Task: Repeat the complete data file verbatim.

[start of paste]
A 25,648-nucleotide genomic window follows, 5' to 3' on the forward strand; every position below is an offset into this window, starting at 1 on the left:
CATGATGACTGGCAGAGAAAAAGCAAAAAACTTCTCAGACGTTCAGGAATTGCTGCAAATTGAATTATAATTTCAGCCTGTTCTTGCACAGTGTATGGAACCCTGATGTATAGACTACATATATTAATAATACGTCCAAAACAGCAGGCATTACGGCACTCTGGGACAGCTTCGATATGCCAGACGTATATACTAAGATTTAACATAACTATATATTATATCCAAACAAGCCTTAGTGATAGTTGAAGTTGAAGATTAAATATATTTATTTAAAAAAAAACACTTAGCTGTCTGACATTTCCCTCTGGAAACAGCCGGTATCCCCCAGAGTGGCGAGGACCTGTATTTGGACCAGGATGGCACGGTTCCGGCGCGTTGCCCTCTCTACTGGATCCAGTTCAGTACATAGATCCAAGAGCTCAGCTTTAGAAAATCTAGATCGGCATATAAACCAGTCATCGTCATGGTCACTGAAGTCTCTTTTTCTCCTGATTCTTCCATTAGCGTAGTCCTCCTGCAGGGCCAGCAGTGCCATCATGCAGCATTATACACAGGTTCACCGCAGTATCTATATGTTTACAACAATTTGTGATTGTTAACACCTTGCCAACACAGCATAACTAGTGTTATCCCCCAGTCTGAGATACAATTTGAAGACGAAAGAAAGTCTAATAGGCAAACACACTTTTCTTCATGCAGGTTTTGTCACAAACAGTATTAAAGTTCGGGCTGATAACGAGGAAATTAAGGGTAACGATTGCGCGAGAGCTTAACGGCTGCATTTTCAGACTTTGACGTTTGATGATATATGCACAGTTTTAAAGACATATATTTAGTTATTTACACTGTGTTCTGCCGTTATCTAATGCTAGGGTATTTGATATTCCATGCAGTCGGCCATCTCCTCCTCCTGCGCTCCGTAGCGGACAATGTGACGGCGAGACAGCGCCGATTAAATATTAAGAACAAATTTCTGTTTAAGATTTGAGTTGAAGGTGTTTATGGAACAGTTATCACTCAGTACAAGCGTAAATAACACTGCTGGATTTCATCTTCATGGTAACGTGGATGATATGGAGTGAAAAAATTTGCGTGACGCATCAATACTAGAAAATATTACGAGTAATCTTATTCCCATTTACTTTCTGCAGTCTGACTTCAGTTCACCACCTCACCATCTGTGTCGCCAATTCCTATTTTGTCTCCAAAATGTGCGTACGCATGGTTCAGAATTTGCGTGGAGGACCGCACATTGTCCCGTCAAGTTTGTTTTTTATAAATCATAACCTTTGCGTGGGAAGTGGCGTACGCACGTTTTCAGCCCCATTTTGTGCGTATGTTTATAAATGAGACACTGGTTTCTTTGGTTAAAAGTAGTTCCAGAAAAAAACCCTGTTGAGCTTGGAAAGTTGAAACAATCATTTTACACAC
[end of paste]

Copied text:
A 25,648-nucleotide genomic window follows, 5' to 3' on the forward strand; every position below is an offset into this window, starting at 1 on the left:
CATGATGACTGGCAGAGAAAAAGCAAAAAACTTCTCAGACGTTCAGGAATTGCTGCAAATTGAATTATAATTTCAGCCTGTTCTTGCACAGTGTATGGAACCCTGATGTATAGACTACATATATTAATAATACGTCCAAAACAGCAGGCATTACGGCACTCTGGGACAGCTTCGATATGCCAGACGTATATACTAAGATTTAACATAACTATATATTATATCCAAACAAGCCTTAGTGATAGTTGAAGTTGAAGATTAAATATATTTATTTAAAAAAAAACACTTAGCTGTCTGACATTTCCCTCTGGAAACAGCCGGTATCCCCCAGAGTGGCGAGGACCTGTATTTGGACCAGGATGGCACGGTTCCGGCGCGTTGCCCTCTCTACTGGATCCAGTTCAGTACATAGATCCAAGAGCTCAGCTTTAGAAAATCTAGATCGGCATATAAACCAGTCATCGTCATGGTCACTGAAGTCTCTTTTTCTCCTGATTCTTCCATTAGCGTAGTCCTCCTGCAGGGCCAGCAGTGCCATCATGCAGCATTATACACAGGTTCACCGCAGTATCTATATGTTTACAACAATTTGTGATTGTTAACACCTTGCCAACACAGCATAACTAGTGTTATCCCCCAGTCTGAGATACAATTTGAAGACGAAAGAAAGTCTAATAGGCAAACACACTTTTCTTCATGCAGGTTTTGTCACAAACAGTATTAAAGTTCGGGCTGATAACGAGGAAATTAAGGGTAACGATTGCGCGAGAGCTTAACGGCTGCATTTTCAGACTTTGACGTTTGATGATATATGCACAGTTTTAAAGACATATATTTAGTTATTTACACTGTGTTCTGCCGTTATCTAATGCTAGGGTATTTGATATTCCATGCAGTCGGCCATCTCCTCCTCCTGCGCTCCGTAGCGGACAATGTGACGGCGAGACAGCGCCGATTAAATATTAAGAACAAATTTCTGTTTAAGATTTGAGTTGAAGGTGTTTATGGAACAGTTATCACTCAGTACAAGCGTAAATAACACTGCTGGATTTCATCTTCATGGTAACGTGGATGATATGGAGTGAAAAAATTTGCGTGACGCATCAATACTAGAAAATATTACGAGTAATCTTATTCCCATTTACTTTCTGCAGTCTGACTTCAGTTCACCACCTCACCATCTGTGTCGCCAATTCCTATTTTGTCTCCAAAATGTGCGTACGCATGGTTCAGAATTTGCGTGGAGGACCGCACATTGTCCCGTCAAGTTTGTTTTTTATAAATCATAACCTTTGCGTGGGAAGTGGCGTACGCACGTTTTCAGCCCCATTTTGTGCGTATGTTTATAAATGAGACACTGGTTTCTTTGGTTAAAAGTAGTTCCAGAAAAAAACCCTGTTGAGCTTGGAAAGTTGAAACAATCATTTTACACAC